• Well, my name is Ramon Valentin and someone once told me why kids aren't afraid of some stuff like jumping from high altitudes or getting hit by a car, etc. That means that if you do not consider the fats and truly do it with to certainty that you will fly, it would wok. I have prepared a model that would fit any human and is still in tests, but i tried it at the beach with a lot of wind, and just opening both 3 ft. long wings( 3 ft. each )I was able to float for like two minutes. My arms got tired and the wind was inpredictible and I was like 7 1/2 feet lifted up in the air, so I fell on the sand. With a little more excersice, and a better phisycal condition, I think that we can just lift off and actually fly. anyody interested in really flying, could suggest something and we could work toghether. I hold a temporary patent on this model. I expires in june 2007. My email is . Hope to hear from someone really interested. We could really do this and earn money at the same time.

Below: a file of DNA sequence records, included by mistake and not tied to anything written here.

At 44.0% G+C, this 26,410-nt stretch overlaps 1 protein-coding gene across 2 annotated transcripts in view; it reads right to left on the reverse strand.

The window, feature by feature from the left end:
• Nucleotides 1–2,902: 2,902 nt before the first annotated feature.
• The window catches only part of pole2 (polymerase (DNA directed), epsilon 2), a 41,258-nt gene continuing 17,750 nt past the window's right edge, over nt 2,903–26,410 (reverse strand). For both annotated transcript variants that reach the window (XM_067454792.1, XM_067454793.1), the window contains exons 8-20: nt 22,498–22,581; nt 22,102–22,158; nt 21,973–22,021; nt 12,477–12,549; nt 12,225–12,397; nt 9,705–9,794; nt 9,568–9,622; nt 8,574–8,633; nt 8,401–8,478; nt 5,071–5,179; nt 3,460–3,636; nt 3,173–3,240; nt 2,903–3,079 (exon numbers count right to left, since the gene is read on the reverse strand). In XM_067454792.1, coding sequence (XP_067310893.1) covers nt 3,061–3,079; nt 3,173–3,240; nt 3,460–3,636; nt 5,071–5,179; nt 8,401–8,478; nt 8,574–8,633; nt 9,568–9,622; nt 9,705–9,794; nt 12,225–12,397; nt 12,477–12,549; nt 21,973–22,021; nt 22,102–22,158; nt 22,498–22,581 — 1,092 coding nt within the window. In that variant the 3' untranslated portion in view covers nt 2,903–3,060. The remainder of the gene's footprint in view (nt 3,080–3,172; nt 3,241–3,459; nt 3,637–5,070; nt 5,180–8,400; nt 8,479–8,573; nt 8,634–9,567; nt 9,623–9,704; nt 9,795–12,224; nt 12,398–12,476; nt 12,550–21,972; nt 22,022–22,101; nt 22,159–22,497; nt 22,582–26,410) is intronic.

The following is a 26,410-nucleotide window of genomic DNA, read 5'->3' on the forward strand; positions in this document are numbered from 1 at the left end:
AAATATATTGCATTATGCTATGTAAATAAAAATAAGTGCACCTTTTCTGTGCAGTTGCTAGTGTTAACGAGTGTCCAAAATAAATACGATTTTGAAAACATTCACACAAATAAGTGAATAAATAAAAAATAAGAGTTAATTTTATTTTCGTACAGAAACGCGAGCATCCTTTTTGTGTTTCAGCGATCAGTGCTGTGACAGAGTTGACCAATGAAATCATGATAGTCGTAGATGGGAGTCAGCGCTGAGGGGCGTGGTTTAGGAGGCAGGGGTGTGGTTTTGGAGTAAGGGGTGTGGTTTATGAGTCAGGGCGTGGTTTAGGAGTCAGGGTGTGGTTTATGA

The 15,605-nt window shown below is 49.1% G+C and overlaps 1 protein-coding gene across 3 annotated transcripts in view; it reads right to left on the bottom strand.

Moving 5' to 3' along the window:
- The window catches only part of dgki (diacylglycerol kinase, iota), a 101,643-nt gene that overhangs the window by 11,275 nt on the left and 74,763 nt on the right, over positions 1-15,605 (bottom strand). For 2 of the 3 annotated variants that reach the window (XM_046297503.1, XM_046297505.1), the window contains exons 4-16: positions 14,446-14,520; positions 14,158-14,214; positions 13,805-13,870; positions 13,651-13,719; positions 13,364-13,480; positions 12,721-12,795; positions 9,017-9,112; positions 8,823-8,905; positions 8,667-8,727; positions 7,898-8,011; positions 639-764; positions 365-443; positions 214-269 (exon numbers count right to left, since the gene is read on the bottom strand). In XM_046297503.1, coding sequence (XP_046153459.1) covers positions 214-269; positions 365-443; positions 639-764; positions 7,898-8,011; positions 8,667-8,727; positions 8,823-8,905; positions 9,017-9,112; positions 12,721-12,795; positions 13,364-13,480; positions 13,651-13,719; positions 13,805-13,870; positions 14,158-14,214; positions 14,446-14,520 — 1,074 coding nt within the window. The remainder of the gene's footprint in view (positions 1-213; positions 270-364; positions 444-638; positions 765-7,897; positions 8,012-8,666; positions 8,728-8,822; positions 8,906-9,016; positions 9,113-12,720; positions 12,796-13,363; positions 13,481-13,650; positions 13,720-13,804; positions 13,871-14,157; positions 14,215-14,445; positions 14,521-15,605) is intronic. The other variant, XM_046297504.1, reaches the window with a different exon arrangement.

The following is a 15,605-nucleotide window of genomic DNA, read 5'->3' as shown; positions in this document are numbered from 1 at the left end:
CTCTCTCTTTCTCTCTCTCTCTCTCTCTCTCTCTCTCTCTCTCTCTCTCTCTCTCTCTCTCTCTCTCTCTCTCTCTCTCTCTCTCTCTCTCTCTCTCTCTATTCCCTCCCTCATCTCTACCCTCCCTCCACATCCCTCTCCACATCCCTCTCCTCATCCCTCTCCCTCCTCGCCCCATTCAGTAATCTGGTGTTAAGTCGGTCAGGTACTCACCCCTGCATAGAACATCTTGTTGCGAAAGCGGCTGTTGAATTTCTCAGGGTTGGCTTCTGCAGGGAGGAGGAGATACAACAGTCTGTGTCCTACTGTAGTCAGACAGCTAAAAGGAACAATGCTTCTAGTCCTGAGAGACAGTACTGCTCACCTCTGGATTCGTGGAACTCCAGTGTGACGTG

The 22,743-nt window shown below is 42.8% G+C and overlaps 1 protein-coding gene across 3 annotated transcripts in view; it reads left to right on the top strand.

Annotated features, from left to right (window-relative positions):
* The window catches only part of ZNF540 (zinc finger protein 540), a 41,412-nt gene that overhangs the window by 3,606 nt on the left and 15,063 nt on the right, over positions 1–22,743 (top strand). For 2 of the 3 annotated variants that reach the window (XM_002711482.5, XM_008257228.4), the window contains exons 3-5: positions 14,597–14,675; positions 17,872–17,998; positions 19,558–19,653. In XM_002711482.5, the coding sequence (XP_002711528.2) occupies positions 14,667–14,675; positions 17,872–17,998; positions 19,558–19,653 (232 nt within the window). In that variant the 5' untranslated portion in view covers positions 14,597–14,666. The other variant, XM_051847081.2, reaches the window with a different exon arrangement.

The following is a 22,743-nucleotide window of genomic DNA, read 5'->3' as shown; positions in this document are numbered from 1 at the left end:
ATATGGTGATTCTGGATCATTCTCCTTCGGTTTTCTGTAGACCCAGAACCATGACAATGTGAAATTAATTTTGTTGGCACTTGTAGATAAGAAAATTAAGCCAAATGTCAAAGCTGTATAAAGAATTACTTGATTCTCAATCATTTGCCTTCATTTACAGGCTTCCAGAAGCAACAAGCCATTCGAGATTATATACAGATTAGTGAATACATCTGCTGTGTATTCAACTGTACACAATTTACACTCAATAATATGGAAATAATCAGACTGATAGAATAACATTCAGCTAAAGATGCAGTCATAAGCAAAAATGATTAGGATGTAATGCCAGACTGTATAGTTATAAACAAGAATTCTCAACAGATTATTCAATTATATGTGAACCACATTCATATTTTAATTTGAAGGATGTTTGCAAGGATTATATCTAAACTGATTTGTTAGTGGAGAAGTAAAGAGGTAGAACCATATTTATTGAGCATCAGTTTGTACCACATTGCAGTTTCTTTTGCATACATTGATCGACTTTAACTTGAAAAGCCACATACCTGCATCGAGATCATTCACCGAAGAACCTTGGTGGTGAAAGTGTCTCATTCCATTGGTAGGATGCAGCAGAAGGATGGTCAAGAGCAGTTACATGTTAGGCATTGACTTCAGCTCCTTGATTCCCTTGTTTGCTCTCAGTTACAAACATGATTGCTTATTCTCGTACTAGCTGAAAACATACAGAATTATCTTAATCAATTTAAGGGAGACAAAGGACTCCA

• I have a very interesting theory, on humans flying, anything in life is possible, I Have a idea on making this happen without a engine, just useing human strength to fly, yes it involves wings, and yes i can make them wings move with enough strength to gain lift, i've had this idea now for a while, and i am glad that there are people out there that are also thinking down these lines, (not including the pesimists), anybody seriously looking into making history, then please feel free to contact me at I'll be honest and confirm that i haven't even gone into making a model yet, but i can't let my idea rest any longer, have to know wheather i can do this. And no i am not crazy.
  • Assume an eagle is 15-lbs 8.5ft Osprey is 4.5 and 4.5 That is a difference of 3+1/3 in weight to 1+8/9 size Assume you are 180-lbs You are 40X than an Osprey That is 3.0639 Orders of 3+1/3 (logb(3+1/3)(40)) That means you are 3.0639 powers of 1+8/9. 7.0189 Times larger than an Osprey or 31.585ft If you are 100lbs than you would have 23.15ft wingspan 250lbs... 37.57ft Conclusion, the heavier you are the bigger your wings (The harder you fall)